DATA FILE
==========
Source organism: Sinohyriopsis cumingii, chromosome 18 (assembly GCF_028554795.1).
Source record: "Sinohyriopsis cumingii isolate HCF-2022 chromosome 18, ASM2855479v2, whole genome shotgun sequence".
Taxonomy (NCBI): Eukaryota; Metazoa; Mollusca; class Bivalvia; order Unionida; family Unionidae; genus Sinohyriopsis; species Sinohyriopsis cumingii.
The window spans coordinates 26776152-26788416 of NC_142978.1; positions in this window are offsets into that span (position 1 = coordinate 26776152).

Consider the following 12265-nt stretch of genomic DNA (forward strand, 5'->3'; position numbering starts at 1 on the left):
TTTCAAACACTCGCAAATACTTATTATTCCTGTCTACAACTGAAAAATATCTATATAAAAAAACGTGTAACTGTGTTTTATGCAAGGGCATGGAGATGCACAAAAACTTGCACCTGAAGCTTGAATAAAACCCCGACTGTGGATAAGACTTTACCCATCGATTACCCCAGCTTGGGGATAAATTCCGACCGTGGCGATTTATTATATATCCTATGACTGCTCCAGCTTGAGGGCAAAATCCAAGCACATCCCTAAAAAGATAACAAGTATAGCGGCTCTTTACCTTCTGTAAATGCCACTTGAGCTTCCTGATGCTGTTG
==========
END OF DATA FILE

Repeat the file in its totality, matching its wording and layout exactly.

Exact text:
Source organism: Sinohyriopsis cumingii, chromosome 18 (assembly GCF_028554795.1).
Source record: "Sinohyriopsis cumingii isolate HCF-2022 chromosome 18, ASM2855479v2, whole genome shotgun sequence".
Taxonomy (NCBI): Eukaryota; Metazoa; Mollusca; class Bivalvia; order Unionida; family Unionidae; genus Sinohyriopsis; species Sinohyriopsis cumingii.
The window spans coordinates 26776152-26788416 of NC_142978.1; positions in this window are offsets into that span (position 1 = coordinate 26776152).

Consider the following 12265-nt stretch of genomic DNA (forward strand, 5'->3'; position numbering starts at 1 on the left):
TTTCAAACACTCGCAAATACTTATTATTCCTGTCTACAACTGAAAAATATCTATATAAAAAAACGTGTAACTGTGTTTTATGCAAGGGCATGGAGATGCACAAAAACTTGCACCTGAAGCTTGAATAAAACCCCGACTGTGGATAAGACTTTACCCATCGATTACCCCAGCTTGGGGATAAATTCCGACCGTGGCGATTTATTATATATCCTATGACTGCTCCAGCTTGAGGGCAAAATCCAAGCACATCCCTAAAAAGATAACAAGTATAGCGGCTCTTTACCTTCTGTAAATGCCACTTGAGCTTCCTGATGCTGTTG